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Address in int

 
 
john
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      05-13-2006
Is it possible to convert a pointer value to an int?
like this:
int *ptr = &blah;
int address = (int)ptr;

And is is legal to do:

printf("%d %d", ptr, &blah);

?
 
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Richard Heathfield
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      05-13-2006
john said:

> Is it possible to convert a pointer value to an int?
> like this:
> int *ptr = &blah;
> int address = (int)ptr;


Yes, that's legal, although there is no guarantee that you will not lose
information during the conversion.

> And is is legal to do:
>
> printf("%d %d", ptr, &blah);


No, but you can do:

printf("%p %p\n", (void *)ptr, (void *)&blah);


--
Richard Heathfield
"Usenet is a strange place" - dmr 29/7/1999
http://www.cpax.org.uk
email: rjh at above domain (but drop the www, obviously)
 
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Alexander Bartolich
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      05-13-2006
john wrote:
> Is it possible to convert a pointer value to an int?
> like this:
> int *ptr = &blah;
> int address = (int)ptr;


Sure.
On some systems this conversion will truncate the value, though.
And the way back is not at all guaranteed to work.

int* ptr = (int*)address;

> And is is legal to do:
>
> printf("%d %d", ptr, &blah);


No. You need an explicit conversion.
Image a system where int are two bytes and pointers four.

printf("%d %d", ptr, (int)&blah);

In this special case %p might be better, anyway.

--
Ich kenne die Mißverständnisse-FAQ, und sie wird oft mißverstanden.
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Tomás
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      05-13-2006
john posted:

> Is it possible to convert a pointer value to an int?
> like this:
> int *ptr = &blah;
> int address = (int)ptr;
>
> And is is legal to do:
>
> printf("%d %d", ptr, &blah);
>
> ?



It's not portable -- but it will work on most systems.

It will work on even more systems if you use an "unsigned long long":

typedef unsigned long long uLL;

int k;

uLL address = (uLL)&k;

(Off-Topic: The C++ Standard says that this will work perfectly, but only
if the integral type has enough bits to store all off the address's info).

-Tomás

 
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Keith Thompson
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      05-13-2006
Alexander Bartolich <(E-Mail Removed)> writes:
> john wrote:

[...]
>> And is is legal to do:
>>
>> printf("%d %d", ptr, &blah);

>
> No. You need an explicit conversion.
> Image a system where int are two bytes and pointers four.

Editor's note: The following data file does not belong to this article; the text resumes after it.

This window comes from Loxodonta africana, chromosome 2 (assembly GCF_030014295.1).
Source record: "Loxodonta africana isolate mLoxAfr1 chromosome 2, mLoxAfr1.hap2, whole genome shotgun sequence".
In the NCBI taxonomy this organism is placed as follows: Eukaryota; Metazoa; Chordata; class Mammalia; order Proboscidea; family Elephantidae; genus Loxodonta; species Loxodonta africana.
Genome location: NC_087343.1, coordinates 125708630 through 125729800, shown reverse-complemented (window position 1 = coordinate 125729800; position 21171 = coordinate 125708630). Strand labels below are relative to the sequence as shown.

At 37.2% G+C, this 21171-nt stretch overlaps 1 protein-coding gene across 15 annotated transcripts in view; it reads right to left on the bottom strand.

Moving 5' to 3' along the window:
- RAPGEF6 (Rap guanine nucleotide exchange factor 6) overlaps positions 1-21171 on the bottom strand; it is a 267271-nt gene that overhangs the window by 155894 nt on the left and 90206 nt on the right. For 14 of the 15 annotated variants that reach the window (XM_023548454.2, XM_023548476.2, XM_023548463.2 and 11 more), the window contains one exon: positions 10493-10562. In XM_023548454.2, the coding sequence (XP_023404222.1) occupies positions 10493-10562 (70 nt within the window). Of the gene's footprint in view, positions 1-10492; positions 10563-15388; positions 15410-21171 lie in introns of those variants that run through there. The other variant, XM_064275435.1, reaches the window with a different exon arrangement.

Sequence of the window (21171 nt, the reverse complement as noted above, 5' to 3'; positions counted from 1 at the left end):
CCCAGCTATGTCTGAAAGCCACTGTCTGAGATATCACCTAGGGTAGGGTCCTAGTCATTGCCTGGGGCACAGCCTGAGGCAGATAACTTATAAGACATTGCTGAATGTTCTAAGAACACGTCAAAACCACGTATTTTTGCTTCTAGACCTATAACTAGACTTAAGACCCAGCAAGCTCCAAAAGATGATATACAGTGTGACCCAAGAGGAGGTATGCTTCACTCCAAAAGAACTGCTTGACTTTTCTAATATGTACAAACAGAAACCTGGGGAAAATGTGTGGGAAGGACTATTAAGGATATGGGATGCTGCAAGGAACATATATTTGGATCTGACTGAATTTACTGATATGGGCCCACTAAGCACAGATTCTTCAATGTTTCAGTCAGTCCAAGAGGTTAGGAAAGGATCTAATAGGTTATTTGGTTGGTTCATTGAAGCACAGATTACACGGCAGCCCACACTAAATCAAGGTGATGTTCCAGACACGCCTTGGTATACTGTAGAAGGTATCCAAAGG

>
> printf("%d %d", ptr, (int)&blah);
>
> In this special case %p might be better, anyway.


You need to cast both arguments:

printf("%d %d", (int)ptr, (int)&blah);

Though, as others have already pointed out, it makes little sense to
do this. Use "%p" to print pointers:

printf("%p %p", (void*)ptr, (void*)&blah);

--
Keith Thompson (The_Other_Keith) http://www.velocityreviews.com/forums/(E-Mail Removed) <http://www.ghoti.net/~kst>
San Diego Supercomputer Center <*> <http://users.sdsc.edu/~kst>
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Keith Thompson
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      05-13-2006
"Tomás" <(E-Mail Removed)> writes:
> john posted:
>
>> Is it possible to convert a pointer value to an int?
>> like this:
>> int *ptr = &blah;
>> int address = (int)ptr;
>>
>> And is is legal to do:
>>
>> printf("%d %d", ptr, &blah);
>>
>> ?

>
> It's not portable -- but it will work on most systems.


I would have stopped after "It's not portable".

> It will work on even more systems if you use an "unsigned long long":
>
> typedef unsigned long long uLL;
>
> int k;
>
> uLL address = (uLL)&k;
>
> (Off-Topic: The C++ Standard says that this will work perfectly, but only
> if the integral type has enough bits to store all off the address's info).


It says that what will work perfectly?

I can believe that the C++ standard would guarantee that
pointer-to-integer-to-pointer conversion yields the original pointer
value as long as the integer type is big enough (however it defines
"big enough"). C makes such a guarantee only for intptr_t and
uintptr_t, which may or may not exist. But there's no reason to go
through these gyrations rather than simply using "%p".

--
Keith Thompson (The_Other_Keith) (E-Mail Removed) <http://www.ghoti.net/~kst>
San Diego Supercomputer Center <*> <http://users.sdsc.edu/~kst>
We must do something. This is something. Therefore, we must do this.
 
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